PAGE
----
Module Information

Module Identifier
IP10320
Module Title
War, Strategy and Intelligence
Academic Year
2017/2018
Co-ordinator
Semester
Semester 2
Mutually Exclusive
Reading List
Other Staff

Course Delivery

Delivery Type Delivery length / details
Seminar 9 x 1 Hour Seminars
Lecture 16 x 1 Hour Lectures
 

Assessment

Assessment Type Assessment length / details Proportion
Semester Assessment 1 x 1,500 word essay  40%
Semester Exam 2 Hours   (1 x 2 hour exam)  60%
Supplementary Assessment 1 x 1,500 word essay  40%
Supplementary Exam 2 Hours   (1 x 2 hour exam)  60%

Learning Outcomes

On successful completion of this module students should be able to:

  • Discuss the evolving nature of war and role and utility of force in International Relations
  • Discuss different forms of strategy
  • Outline the role of and some of the concerns surrounding intelligence in war and peace
  • Demonstrate an awareness of some of the contemporary issues in strategic and security studies

Brief description

This module provides an introduction to the study of strategy, the evolution of warfare and to the study of intelligence. It does this both historically and through engagement with contemporary issues. Its focus is on the role of force in international relations, the manner of its use and on how assessments are made over its possible use. But the module is also concerned with security, how `threats? may be to individuals as well as states, and how non-military issues may also be seen as security threats.
The module consists of four key elements:
  • War: the study of war, its evolving nature, the ethics of war and the role of force in the modern age
  • Strategy: different forms of strategic thinking (conventional, deterrence and insurgency/terrorism)
  • Intelligence: its history and practice in war and peace
  • Contemporary issues in strategy and security

Content

The module is in four linked sections. The module begins with a discussion of the nature and utility of force in the modern age, including the evolution from total war to 'new wars'. The second section is concerned with three different forms of strategy: strategies of compellence, of deterrence and irregular or asymmetric means. In the third section the role of intelligence is considered, including the legitimacy of intelligence gathering activities, intelligence and the state, and counter-espionage. Finally the module addresses a number of contemporary issues in strategy, including humanitarian intervention, nuclear proliferation and cyber-security.

6. LECTURE PROGRAMME

1. War, Strategy and Intelligence: Introduction to the module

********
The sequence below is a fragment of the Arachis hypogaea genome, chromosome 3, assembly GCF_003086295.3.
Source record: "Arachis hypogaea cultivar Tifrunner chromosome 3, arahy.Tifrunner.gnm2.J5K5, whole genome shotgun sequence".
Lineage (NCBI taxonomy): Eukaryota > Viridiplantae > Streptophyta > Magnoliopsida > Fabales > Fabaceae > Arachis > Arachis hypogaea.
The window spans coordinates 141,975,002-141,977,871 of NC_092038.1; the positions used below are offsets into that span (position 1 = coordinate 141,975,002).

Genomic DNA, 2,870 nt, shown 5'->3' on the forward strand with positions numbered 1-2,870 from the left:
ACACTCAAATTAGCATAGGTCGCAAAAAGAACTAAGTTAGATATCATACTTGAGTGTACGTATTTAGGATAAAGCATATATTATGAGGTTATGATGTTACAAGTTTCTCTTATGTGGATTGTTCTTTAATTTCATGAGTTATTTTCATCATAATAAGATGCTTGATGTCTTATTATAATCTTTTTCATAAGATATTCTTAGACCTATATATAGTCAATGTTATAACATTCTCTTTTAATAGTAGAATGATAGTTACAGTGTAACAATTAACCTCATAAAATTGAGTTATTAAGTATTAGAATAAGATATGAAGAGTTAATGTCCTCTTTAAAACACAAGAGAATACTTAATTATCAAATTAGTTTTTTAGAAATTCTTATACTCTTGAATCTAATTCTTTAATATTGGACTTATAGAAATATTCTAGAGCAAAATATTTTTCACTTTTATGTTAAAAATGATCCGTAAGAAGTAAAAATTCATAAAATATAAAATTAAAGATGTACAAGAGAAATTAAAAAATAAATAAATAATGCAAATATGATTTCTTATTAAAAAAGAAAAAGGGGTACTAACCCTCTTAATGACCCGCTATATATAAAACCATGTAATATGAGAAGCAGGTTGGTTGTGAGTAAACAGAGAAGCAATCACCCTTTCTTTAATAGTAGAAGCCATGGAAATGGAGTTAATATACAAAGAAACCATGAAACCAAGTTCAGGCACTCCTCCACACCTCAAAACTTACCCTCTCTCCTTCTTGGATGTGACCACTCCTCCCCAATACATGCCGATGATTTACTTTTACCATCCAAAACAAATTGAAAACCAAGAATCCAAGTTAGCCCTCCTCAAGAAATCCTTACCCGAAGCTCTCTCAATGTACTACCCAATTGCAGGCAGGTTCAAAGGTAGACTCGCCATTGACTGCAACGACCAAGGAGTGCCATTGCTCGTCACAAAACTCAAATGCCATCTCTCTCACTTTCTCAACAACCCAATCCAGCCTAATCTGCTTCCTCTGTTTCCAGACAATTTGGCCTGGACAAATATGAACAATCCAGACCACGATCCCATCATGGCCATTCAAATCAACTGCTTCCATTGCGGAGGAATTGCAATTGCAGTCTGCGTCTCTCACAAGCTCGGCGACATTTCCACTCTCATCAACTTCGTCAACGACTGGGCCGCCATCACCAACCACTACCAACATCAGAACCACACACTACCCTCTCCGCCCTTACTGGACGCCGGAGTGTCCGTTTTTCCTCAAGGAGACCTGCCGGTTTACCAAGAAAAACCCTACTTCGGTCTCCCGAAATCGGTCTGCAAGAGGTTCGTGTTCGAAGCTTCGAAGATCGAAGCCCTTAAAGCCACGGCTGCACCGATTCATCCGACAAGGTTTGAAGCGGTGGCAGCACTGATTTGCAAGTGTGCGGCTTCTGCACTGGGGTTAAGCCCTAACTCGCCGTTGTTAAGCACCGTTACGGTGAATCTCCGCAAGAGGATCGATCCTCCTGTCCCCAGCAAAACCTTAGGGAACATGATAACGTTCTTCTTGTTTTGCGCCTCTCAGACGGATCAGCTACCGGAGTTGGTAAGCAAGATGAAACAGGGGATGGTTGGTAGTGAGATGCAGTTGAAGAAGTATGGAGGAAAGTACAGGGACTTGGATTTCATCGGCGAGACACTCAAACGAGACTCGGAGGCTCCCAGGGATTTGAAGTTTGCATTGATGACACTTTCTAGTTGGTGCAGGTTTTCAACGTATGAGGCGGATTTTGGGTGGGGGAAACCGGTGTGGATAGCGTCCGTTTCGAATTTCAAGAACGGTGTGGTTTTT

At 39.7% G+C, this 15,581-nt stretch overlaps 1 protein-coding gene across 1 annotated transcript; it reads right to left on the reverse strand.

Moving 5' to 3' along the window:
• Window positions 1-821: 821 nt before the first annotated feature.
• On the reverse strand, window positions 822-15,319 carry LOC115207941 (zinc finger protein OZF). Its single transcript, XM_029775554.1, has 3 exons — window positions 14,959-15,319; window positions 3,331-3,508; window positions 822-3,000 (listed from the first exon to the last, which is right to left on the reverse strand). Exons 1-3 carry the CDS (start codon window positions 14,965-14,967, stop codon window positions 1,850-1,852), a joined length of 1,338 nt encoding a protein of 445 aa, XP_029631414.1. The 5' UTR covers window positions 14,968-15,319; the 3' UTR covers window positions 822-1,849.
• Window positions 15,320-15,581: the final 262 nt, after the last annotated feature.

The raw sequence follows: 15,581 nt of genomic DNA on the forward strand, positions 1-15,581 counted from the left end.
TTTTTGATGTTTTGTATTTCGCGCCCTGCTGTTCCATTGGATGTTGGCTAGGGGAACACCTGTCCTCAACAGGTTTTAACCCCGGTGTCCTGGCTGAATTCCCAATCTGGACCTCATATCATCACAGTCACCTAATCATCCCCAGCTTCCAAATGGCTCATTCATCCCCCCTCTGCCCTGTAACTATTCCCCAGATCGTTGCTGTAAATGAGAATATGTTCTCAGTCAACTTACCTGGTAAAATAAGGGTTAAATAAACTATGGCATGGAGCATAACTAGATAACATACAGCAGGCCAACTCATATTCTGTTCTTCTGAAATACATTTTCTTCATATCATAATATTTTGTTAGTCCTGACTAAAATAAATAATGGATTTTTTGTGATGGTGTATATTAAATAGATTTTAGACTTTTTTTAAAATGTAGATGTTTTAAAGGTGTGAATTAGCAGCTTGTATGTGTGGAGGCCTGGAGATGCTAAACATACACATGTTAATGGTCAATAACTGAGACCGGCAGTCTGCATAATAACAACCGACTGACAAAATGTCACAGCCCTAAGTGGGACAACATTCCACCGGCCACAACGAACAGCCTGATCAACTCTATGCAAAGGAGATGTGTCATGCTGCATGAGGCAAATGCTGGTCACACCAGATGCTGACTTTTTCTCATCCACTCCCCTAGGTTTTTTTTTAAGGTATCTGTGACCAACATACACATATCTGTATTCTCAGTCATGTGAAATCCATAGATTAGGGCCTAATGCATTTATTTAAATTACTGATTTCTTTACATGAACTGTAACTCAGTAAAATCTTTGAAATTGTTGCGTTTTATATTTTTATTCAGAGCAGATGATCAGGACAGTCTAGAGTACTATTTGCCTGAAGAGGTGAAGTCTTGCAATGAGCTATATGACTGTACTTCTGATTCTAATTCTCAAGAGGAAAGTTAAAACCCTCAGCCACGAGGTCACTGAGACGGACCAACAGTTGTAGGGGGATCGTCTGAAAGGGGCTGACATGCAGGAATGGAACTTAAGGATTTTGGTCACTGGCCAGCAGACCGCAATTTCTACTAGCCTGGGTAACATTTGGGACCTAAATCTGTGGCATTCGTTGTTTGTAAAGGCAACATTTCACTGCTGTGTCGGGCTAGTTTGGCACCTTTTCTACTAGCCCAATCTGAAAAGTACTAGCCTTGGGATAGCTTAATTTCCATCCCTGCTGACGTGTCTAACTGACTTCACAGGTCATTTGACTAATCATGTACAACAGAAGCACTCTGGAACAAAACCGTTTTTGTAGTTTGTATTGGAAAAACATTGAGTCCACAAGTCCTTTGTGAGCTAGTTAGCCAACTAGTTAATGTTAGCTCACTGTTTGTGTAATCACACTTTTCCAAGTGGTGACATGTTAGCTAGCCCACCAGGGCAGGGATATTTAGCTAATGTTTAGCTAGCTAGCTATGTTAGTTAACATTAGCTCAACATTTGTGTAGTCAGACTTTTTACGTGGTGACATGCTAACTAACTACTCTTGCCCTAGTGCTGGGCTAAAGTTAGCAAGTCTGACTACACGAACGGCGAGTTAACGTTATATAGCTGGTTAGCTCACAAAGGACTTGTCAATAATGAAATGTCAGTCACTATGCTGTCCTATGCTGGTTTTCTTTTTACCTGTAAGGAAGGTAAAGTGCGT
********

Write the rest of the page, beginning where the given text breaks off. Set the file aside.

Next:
A. War

2. The Study of War in International Relations
3. Clausewitz and the nature of war
4. `New? wars
5. The ethics of war

B. Strategy

6. Strategies of compellence: `conventional? war I
7. Strategies of compellence: `conventional? war II
8. Strategies of deterrence I: the nuclear revolution and massive retaliation
9. Strategies of deterrence II: warfighting and existential deterrence
10. Warfare by other means I: Mao Zedong and revolutionary-guerrilla warfare
11. Warfare by other means II: from Che Guevara to Bin Laden
12. Q&A session 1

C. Intelligence

13. The History and Study of Espionage and Intelligence
14. Strategic Deception
15. Covert Action

D. Contemporary Issues in Strategy and Security

16. Cyber security
17. Nuclear proliferation
18. Unmanned Aerial Vehicles/Drones
19. Health and security

20. Q&A session 2, including exam preparation

SEMINAR PROGRAMME

Seminar 1: The Changing Nature of War
Seminar 2: War and Force
Seminar 3: Air Power and Contemporary Military Operations
Seminar 4: Nuclear Weapons
Seminar 5: Terrorism
Seminar 6: Intelligence
Seminar 7: Cybersecurity
Seminar 8: Humanitarian Intervention and Peacekeeping


Transferable skills

Throughout the module students will practice and enhance their reading, comprehension and thinking skills, as well as self-management skills. In seminars, students will enhance listening, explaining and debating skills, as well as oral presentational skills. Preparing for and writing-up essays will encourage students to practice independent research skills including data retrieval, selection, assembly and organization, writing, IT and time management.


Notes

This module is at CQFW Level 4